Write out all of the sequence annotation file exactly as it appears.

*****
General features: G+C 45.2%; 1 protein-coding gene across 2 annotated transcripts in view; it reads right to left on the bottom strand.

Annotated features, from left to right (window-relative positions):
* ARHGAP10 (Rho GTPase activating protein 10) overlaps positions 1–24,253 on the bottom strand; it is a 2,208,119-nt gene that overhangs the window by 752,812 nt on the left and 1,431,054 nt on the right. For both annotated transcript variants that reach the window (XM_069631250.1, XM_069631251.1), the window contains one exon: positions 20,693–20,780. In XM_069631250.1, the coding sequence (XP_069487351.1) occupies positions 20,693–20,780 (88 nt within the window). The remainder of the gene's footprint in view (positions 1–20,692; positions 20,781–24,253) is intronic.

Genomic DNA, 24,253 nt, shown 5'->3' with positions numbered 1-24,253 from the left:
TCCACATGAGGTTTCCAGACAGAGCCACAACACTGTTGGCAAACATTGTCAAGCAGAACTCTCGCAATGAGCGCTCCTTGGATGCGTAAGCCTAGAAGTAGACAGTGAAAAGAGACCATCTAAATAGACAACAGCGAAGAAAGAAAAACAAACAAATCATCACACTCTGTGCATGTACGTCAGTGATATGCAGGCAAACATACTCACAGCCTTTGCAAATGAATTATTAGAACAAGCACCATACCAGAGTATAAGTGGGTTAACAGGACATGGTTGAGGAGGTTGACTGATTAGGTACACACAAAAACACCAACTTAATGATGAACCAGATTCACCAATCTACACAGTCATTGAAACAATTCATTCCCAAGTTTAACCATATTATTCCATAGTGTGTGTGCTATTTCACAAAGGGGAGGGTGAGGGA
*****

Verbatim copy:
General features: G+C 45.2%; 1 protein-coding gene across 2 annotated transcripts in view; it reads right to left on the bottom strand.

Annotated features, from left to right (window-relative positions):
* ARHGAP10 (Rho GTPase activating protein 10) overlaps positions 1–24,253 on the bottom strand; it is a 2,208,119-nt gene that overhangs the window by 752,812 nt on the left and 1,431,054 nt on the right. For both annotated transcript variants that reach the window (XM_069631250.1, XM_069631251.1), the window contains one exon: positions 20,693–20,780. In XM_069631250.1, the coding sequence (XP_069487351.1) occupies positions 20,693–20,780 (88 nt within the window). The remainder of the gene's footprint in view (positions 1–20,692; positions 20,781–24,253) is intronic.

Genomic DNA, 24,253 nt, shown 5'->3' with positions numbered 1-24,253 from the left:
TCCACATGAGGTTTCCAGACAGAGCCACAACACTGTTGGCAAACATTGTCAAGCAGAACTCTCGCAATGAGCGCTCCTTGGATGCGTAAGCCTAGAAGTAGACAGTGAAAAGAGACCATCTAAATAGACAACAGCGAAGAAAGAAAAACAAACAAATCATCACACTCTGTGCATGTACGTCAGTGATATGCAGGCAAACATACTCACAGCCTTTGCAAATGAATTATTAGAACAAGCACCATACCAGAGTATAAGTGGGTTAACAGGACATGGTTGAGGAGGTTGACTGATTAGGTACACACAAAAACACCAACTTAATGATGAACCAGATTCACCAATCTACACAGTCATTGAAACAATTCATTCCCAAGTTTAACCATATTATTCCATAGTGTGTGTGCTATTTCACAAAGGGGAGGGTGAGGGA